- New rate to apply to 21 and 22-year-old workers for the first time, rather than just those 23 and over
Benefits and pensions
- Universal Credit and other working-age benefits in England and Wales to increase by 6.7% from April, in line with September’s inflation rate
- Local Housing Allowance rates – which determine the level of housing benefit and Universal Credit people receive to pay rent in Great Britain – to be unfrozen and increased to 30% of local rents
- Work Capability Assessment to be reformed to reflect availability of home working after Covid pandemic
- Funding of £1.3bn over the next five years to help people with health conditions find jobs
- Further £1.3bn to help people who have been unemployed for over a year
- Claimants in England and Wales deemed able to work but who refuse to seek employment to lose access to their benefits and extras like free prescriptions
- State pension payments to increase by 8.5% from April, in line with average earnings
- Consultation on whether savers get the right to pick the pension scheme their employer pays into – possibly allowing them to have one pension pot for life
Economy and public finances
- Chancellor’s package includes 110 measures aimed at boosting economic growth
- The independent Office for Budget Responsibility (OBR) expects the economy to grow by 0.6% this year and 0.7% next year, rising to 1.4% in 2025; then 1.9% in 2026; 2% in 2027 and 1.7% in 2028
- It forecasts that headline inflation – the rate prices are rising – will fall to 2.8% by the end of 2024 and to the Bank of England’s 2% target rate in 2025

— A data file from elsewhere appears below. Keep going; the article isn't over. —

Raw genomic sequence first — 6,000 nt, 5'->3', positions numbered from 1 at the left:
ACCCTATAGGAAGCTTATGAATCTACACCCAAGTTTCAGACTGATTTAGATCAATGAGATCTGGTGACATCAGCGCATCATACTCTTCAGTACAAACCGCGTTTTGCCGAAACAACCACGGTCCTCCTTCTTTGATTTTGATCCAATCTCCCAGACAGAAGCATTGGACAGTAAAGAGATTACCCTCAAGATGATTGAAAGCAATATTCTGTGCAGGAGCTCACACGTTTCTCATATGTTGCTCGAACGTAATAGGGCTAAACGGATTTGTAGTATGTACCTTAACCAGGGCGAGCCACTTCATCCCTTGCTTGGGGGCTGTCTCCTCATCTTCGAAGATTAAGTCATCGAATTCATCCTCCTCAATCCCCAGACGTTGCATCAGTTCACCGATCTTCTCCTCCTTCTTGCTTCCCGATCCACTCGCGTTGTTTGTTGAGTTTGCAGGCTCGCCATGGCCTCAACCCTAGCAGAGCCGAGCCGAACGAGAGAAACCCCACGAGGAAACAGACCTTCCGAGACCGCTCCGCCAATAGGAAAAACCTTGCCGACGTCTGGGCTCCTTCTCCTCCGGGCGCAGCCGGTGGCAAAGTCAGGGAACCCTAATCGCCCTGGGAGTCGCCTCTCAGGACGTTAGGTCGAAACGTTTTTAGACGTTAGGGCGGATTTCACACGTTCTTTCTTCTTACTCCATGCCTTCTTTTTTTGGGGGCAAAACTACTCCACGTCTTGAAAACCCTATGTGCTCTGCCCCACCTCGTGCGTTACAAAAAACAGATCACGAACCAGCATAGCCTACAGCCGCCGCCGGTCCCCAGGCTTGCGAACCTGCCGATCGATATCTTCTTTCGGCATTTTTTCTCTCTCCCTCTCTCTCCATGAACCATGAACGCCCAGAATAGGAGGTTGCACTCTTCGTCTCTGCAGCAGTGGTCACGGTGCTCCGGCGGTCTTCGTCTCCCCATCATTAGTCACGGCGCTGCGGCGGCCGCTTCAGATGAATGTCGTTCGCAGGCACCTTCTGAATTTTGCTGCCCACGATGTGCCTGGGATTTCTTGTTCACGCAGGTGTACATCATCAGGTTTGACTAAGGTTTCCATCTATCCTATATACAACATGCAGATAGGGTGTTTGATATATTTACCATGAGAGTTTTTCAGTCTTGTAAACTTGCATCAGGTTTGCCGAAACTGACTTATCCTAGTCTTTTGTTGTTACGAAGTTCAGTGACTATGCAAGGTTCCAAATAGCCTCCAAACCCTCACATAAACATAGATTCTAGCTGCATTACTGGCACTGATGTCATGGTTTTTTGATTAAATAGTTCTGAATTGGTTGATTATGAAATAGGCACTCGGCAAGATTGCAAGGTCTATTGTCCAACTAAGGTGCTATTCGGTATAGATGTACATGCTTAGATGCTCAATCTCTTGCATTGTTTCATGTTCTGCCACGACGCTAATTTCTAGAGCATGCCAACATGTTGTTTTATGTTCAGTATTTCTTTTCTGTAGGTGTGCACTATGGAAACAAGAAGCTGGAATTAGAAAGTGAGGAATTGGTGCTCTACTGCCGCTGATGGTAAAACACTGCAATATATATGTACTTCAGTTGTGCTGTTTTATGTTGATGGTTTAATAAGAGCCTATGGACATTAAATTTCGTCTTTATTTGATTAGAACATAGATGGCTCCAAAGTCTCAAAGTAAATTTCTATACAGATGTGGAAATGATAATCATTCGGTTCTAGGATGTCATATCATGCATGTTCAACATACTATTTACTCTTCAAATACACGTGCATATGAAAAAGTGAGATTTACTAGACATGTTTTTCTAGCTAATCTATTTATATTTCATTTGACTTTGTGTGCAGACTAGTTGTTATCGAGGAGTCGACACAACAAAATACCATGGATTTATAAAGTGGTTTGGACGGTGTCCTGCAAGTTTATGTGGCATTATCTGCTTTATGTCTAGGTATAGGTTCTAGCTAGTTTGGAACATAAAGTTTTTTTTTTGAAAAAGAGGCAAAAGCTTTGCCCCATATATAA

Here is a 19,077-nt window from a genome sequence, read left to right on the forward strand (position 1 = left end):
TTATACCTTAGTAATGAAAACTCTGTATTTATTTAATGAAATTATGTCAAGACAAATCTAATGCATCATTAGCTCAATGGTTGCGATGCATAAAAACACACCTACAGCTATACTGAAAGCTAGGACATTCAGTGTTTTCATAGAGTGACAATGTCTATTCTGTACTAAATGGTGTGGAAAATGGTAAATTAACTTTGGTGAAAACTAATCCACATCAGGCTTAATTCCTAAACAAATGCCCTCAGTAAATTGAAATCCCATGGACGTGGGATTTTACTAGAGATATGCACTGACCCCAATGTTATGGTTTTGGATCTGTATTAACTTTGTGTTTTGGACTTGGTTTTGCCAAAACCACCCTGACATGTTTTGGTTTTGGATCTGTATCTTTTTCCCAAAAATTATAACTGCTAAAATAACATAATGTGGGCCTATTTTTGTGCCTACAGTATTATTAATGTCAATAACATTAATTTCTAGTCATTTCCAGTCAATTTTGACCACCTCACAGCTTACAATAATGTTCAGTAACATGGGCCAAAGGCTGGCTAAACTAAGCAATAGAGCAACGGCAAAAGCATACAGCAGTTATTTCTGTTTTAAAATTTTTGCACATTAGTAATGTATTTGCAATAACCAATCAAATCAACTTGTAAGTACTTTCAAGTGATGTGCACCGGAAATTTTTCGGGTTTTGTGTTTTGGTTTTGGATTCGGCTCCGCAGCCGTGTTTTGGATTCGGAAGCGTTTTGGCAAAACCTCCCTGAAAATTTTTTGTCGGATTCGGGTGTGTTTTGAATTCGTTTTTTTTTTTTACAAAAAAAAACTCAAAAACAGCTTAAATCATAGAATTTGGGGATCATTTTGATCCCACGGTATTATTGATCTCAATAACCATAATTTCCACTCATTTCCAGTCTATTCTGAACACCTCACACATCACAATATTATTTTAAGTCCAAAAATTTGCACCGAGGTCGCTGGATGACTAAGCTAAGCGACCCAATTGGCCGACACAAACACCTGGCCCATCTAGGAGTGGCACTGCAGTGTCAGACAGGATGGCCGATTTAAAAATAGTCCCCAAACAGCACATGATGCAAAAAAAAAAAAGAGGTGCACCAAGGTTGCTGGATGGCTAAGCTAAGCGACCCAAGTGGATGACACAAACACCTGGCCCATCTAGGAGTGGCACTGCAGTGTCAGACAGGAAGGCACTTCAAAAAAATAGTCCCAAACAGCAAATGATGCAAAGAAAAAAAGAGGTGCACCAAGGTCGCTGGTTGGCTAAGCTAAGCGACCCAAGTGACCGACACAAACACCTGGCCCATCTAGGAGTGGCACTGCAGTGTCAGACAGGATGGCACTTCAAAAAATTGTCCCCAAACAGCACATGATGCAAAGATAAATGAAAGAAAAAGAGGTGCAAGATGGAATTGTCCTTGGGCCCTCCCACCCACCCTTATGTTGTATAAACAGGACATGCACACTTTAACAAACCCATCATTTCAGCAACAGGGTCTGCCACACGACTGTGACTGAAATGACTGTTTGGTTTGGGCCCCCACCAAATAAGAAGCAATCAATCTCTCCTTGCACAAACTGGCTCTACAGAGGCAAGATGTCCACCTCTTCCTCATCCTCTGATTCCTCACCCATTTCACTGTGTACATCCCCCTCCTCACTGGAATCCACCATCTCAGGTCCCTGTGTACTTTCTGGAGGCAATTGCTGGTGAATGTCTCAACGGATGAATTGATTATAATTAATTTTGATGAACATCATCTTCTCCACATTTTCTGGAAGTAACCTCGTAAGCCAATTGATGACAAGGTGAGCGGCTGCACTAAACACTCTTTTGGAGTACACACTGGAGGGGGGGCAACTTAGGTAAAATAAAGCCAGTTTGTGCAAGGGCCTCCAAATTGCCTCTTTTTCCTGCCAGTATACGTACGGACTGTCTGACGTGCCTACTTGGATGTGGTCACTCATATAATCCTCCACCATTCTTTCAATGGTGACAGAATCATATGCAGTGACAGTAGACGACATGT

- Underlying debt forecast to be 91.6% of GDP next year; 92.7% in 2024-25; 93.2% in 2026-27; before declining to 92.8% in 2028-29
- Borrowing forecast to fall from 4.5% of GDP in 2023-24; to 3% in 2024-25; 2.7% in 2025-26; 2.3% in 2026-27; 1.6% in 2027-28 and 1.1% in 2028-29
Business and infrastructure
- “Full expensing” tax break – allowing companies to deduct spending on new machinery and equipment from profits – made permanent
- The 75% business rates discount for retail, hospitality and leisure firms in England extended for another year
- Households living close to new pylons and transmission infrastructure to get up to £1,000 a year off energy bills for a decade
- Funding of £4.5bn to attract investment to strategic manufacturing sectors, including green energy, aerospace, life sciences and zero-emission vehicles
- Some £500m over the next two years to fund artificial intelligence innovation centres
- Financial incentives for investment zones and tax reliefs for freeports extended from five years to 10 years, with new investment zones announced for the West Midlands, East Midlands and Greater Manchester, as well as Wrexham and Flintshire
- All alcohol duty frozen until 1 August next year
- Duty rate on tobacco products increases by 2% above RPI inflation; hand-rolling tobacco rise 12% above RPI
- Fuel duty wasn’t mentioned so remains 52.95p per litre for petrol and diesel, after the chancellor announced a 5p per litre cut for 12 months in March
- Up to £7m over next three years for organisations like the Holocaust Educational Trust to tackle antisemitism in schools and universities
- Funding of £5m for Imperial College and Imperial College Healthcare NHS Trust to set up Fleming Centre to work on health innovations